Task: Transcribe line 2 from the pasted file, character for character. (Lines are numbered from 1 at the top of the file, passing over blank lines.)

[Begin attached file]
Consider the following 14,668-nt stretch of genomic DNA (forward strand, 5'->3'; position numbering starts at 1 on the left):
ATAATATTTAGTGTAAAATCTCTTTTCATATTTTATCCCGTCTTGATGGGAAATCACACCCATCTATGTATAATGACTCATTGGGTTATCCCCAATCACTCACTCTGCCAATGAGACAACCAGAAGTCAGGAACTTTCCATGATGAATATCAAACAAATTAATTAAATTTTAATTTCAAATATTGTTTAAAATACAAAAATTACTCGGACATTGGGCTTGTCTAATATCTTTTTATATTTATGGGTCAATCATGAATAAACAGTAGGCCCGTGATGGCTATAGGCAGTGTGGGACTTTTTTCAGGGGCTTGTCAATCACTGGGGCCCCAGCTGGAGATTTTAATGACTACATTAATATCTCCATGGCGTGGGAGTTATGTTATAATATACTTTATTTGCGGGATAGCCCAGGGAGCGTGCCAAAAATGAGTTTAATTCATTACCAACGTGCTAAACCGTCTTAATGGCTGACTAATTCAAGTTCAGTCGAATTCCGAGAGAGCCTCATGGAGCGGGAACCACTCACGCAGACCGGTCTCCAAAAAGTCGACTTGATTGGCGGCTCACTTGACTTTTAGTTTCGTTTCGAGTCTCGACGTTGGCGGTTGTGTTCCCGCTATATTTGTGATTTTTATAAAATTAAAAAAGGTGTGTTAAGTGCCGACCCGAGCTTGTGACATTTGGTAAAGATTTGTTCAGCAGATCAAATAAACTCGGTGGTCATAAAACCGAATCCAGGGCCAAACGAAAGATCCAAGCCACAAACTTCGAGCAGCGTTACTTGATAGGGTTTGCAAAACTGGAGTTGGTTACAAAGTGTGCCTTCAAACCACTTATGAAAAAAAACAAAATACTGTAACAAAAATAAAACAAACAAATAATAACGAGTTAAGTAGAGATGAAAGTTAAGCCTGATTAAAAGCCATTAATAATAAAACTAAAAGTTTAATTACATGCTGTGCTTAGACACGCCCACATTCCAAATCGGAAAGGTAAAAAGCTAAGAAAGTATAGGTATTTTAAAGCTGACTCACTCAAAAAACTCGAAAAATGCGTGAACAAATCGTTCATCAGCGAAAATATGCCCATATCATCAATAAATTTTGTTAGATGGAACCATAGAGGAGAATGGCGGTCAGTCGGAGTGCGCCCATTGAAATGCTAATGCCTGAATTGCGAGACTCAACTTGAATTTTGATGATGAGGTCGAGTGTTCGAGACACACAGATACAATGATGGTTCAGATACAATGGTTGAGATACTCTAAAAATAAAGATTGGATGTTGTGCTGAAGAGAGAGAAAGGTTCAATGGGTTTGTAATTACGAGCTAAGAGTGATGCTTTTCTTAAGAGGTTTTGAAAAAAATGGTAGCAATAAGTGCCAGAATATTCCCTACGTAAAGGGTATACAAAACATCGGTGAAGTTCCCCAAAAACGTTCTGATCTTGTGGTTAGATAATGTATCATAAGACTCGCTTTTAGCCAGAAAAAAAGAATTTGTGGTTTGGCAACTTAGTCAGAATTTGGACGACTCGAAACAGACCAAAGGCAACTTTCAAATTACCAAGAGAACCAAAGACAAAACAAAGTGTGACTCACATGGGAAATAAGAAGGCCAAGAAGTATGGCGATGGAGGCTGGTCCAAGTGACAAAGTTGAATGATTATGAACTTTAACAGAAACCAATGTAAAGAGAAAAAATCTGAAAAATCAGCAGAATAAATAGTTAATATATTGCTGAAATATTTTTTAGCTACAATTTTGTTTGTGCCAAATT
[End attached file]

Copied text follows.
ATAATATTTAGTGTAAAATCTCTTTTCATATTTTATCCCGTCTTGATGGGAAATCACACCCATCTATGTATAATGACTCATTGGGTTATCCCCAATCACTCACTCTGCCAATGAGACAACCAGAAGTCAGGAACTTTCCATGATGAATATCAAACAAATTAATTAAATTTTAATTTCAAATATTGTTTAAAATACAAAAATTACTCGGACATTGGGCTTGTCTAATATCTTTTTATATTTATGGGTCAATCATGAATAAACAGTAGGCCCGTGATGGCTATAGGCAGTGTGGGACTTTTTTCAGGGGCTTGTCAATCACTGGGGCCCCAGCTGGAGATTTTAATGACTACATTAATATCTCCATGGCGTGGGAGTTATGTTATAATATACTTTATTTGCGGGATAGCCCAGGGAGCGTGCCAAAAATGAGTTTAATTCATTACCAACGTGCTAAACCGTCTTAATGGCTGACTAATTCAAGTTCAGTCGAATTCCGAGAGAGCCTCATGGAGCGGGAACCACTCACGCAGACCGGTCTCCAAAAAGTCGACTTGATTGGCGGCTCACTTGACTTTTAGTTTCGTTTCGAGTCTCGACGTTGGCGGTTGTGTTCCCGCTATATTTGTGATTTTTATAAAATTAAAAAAGGTGTGTTAAGTGCCGACCCGAGCTTGTGACATTTGGTAAAGATTTGTTCAGCAGATCAAATAAACTCGGTGGTCATAAAACCGAATCCAGGGCCAAACGAAAGATCCAAGCCACAAACTTCGAGCAGCGTTACTTGATAGGGTTTGCAAAACTGGAGTTGGTTACAAAGTGTGCCTTCAAACCACTTATGAAAAAAAACAAAATACTGTAACAAAAATAAAACAAACAAATAATAACGAGTTAAGTAGAGATGAAAGTTAAGCCTGATTAAAAGCCATTAATAATAAAACTAAAAGTTTAATTACATGCTGTGCTTAGACACGCCCACATTCCAAATCGGAAAGGTAAAAAGCTAAGAAAGTATAGGTATTTTAAAGCTGACTCACTCAAAAAACTCGAAAAATGCGTGAACAAATCGTTCATCAGCGAAAATATGCCCATATCATCAATAAATTTTGTTAGATGGAACCATAGAGGAGAATGGCGGTCAGTCGGAGTGCGCCCATTGAAATGCTAATGCCTGAATTGCGAGACTCAACTTGAATTTTGATGATGAGGTCGAGTGTTCGAGACACACAGATACAATGATGGTTCAGATACAATGGTTGAGATACTCTAAAAATAAAGATTGGATGTTGTGCTGAAGAGAGAGAAAGGTTCAATGGGTTTGTAATTACGAGCTAAGAGTGATGCTTTTCTTAAGAGGTTTTGAAAAAAATGGTAGCAATAAGTGCCAGAATATTCCCTACGTAAAGGGTATACAAAACATCGGTGAAGTTCCCCAAAAACGTTCTGATCTTGTGGTTAGATAATGTATCATAAGACTCGCTTTTAGCCAGAAAAAAAGAATTTGTGGTTTGGCAACTTAGTCAGAATTTGGACGACTCGAAACAGACCAAAGGCAACTTTCAAATTACCAAGAGAACCAAAGACAAAACAAAGTGTGACTCACATGGGAAATAAGAAGGCCAAGAAGTATGGCGATGGAGGCTGGTCCAAGTGACAAAGTTGAATGATTATGAACTTTAACAGAAACCAATGTAAAGAGAAAAAATCTGAAAAATCAGCAGAATAAATAGTTAATATATTGCTGAAATATTTTTTAGCTACAATTTTGTTTGTGCCAAATT